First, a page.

Netflix may have made headlines at the Primetime Emmys, but the Technology and Engineering branch of the esteemed television awards belongs to YouTube. The online video sharing leader will take hope an Emmy for creating a platform capable of handling the thousands of hours of video uploaded to it each day.

According to CNET, YouTube is winning the award for three of its technical achievements. The “parallel media transcoding engine” Hydra is the hardest of the three to understand, and to be honest, five minutes of Googling have me no closer to comprehending what it actually does. The second achievement is Viper, a processing framework that has seriously upped the site’s upload speed; with its help, 60% of YouTube uploads now go live in under a minute. The final achievement is the ContentID, which automatically flags videos that infringe copyrights. Despite some controversy surrounding its ethics, ContentID has made copyright claiming more efficient than ever and has spawned an entire sub-industry of its own.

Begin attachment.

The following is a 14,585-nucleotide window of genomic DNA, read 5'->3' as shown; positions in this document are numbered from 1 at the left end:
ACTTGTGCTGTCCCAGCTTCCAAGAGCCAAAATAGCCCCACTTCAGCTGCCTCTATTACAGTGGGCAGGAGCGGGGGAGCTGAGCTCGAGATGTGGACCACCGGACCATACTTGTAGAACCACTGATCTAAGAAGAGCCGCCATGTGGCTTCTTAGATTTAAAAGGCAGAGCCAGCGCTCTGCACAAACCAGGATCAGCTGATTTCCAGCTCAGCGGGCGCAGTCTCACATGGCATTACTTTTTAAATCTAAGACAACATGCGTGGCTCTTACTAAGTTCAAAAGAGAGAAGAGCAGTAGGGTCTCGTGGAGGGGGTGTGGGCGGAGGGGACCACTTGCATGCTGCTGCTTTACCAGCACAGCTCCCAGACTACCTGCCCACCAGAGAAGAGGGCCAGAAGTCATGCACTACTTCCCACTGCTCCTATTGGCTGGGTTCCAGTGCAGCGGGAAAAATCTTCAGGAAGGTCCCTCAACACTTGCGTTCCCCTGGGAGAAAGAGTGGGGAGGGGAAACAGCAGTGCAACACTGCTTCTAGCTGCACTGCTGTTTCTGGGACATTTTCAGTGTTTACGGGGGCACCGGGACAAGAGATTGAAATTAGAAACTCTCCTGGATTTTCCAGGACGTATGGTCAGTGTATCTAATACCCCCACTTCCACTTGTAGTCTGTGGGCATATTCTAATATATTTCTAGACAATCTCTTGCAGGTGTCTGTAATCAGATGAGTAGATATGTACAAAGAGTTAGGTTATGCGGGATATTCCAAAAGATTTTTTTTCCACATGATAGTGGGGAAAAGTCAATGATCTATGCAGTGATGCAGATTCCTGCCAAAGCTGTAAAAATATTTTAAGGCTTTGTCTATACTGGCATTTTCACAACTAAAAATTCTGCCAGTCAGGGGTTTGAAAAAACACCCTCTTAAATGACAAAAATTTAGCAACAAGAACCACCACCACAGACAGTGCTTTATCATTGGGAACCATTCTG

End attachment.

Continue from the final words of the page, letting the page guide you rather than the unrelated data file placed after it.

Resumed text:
“It’s great to receive acknowledgement on the Emmy,” said Jason Gaedtke, the engineering director of video infrastructure at YouTube. “We’re often the guys behind the scenes, keeping the lights on and making sure things are running.”

While the Engineering Emmy will be the first one won this year by YouTube itself, but some of the site’s most superb programs–including The Lizzie Bennet Diaries–bagged Creative Arts Emmys of their own back in August. Of course, without the framework put in place by YouTube’s engineering team, there would be no YouTube, period. These guys deserve the recognition they have earned.

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